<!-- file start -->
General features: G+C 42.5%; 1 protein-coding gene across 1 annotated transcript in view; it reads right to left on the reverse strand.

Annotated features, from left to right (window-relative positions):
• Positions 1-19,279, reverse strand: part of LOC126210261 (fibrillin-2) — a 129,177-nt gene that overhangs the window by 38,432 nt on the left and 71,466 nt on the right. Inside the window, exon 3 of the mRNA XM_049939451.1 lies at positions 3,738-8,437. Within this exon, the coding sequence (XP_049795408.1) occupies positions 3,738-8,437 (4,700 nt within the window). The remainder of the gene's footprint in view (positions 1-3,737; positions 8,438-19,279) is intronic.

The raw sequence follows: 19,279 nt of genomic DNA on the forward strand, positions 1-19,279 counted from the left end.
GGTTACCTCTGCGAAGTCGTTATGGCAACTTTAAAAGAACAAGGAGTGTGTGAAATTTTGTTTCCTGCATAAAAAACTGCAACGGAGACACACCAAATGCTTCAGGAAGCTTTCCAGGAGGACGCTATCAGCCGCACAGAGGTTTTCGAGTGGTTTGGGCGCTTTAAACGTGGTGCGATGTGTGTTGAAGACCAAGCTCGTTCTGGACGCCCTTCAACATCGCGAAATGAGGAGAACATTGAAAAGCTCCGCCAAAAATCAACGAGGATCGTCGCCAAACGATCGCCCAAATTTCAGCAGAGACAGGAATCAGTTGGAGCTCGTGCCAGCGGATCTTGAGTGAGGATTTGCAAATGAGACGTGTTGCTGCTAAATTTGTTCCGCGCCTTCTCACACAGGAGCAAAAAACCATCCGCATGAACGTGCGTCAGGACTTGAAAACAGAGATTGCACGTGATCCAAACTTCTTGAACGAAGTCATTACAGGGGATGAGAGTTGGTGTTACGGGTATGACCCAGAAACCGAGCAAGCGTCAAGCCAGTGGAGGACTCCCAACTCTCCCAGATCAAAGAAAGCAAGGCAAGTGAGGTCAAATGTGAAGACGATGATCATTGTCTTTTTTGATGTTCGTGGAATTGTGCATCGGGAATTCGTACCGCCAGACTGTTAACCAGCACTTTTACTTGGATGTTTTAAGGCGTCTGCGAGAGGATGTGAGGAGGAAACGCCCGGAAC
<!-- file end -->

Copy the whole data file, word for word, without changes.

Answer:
General features: G+C 42.5%; 1 protein-coding gene across 1 annotated transcript in view; it reads right to left on the reverse strand.

Annotated features, from left to right (window-relative positions):
• Positions 1-19,279, reverse strand: part of LOC126210261 (fibrillin-2) — a 129,177-nt gene that overhangs the window by 38,432 nt on the left and 71,466 nt on the right. Inside the window, exon 3 of the mRNA XM_049939451.1 lies at positions 3,738-8,437. Within this exon, the coding sequence (XP_049795408.1) occupies positions 3,738-8,437 (4,700 nt within the window). The remainder of the gene's footprint in view (positions 1-3,737; positions 8,438-19,279) is intronic.

The raw sequence follows: 19,279 nt of genomic DNA on the forward strand, positions 1-19,279 counted from the left end.
GGTTACCTCTGCGAAGTCGTTATGGCAACTTTAAAAGAACAAGGAGTGTGTGAAATTTTGTTTCCTGCATAAAAAACTGCAACGGAGACACACCAAATGCTTCAGGAAGCTTTCCAGGAGGACGCTATCAGCCGCACAGAGGTTTTCGAGTGGTTTGGGCGCTTTAAACGTGGTGCGATGTGTGTTGAAGACCAAGCTCGTTCTGGACGCCCTTCAACATCGCGAAATGAGGAGAACATTGAAAAGCTCCGCCAAAAATCAACGAGGATCGTCGCCAAACGATCGCCCAAATTTCAGCAGAGACAGGAATCAGTTGGAGCTCGTGCCAGCGGATCTTGAGTGAGGATTTGCAAATGAGACGTGTTGCTGCTAAATTTGTTCCGCGCCTTCTCACACAGGAGCAAAAAACCATCCGCATGAACGTGCGTCAGGACTTGAAAACAGAGATTGCACGTGATCCAAACTTCTTGAACGAAGTCATTACAGGGGATGAGAGTTGGTGTTACGGGTATGACCCAGAAACCGAGCAAGCGTCAAGCCAGTGGAGGACTCCCAACTCTCCCAGATCAAAGAAAGCAAGGCAAGTGAGGTCAAATGTGAAGACGATGATCATTGTCTTTTTTGATGTTCGTGGAATTGTGCATCGGGAATTCGTACCGCCAGACTGTTAACCAGCACTTTTACTTGGATGTTTTAAGGCGTCTGCGAGAGGATGTGAGGAGGAAACGCCCGGAAC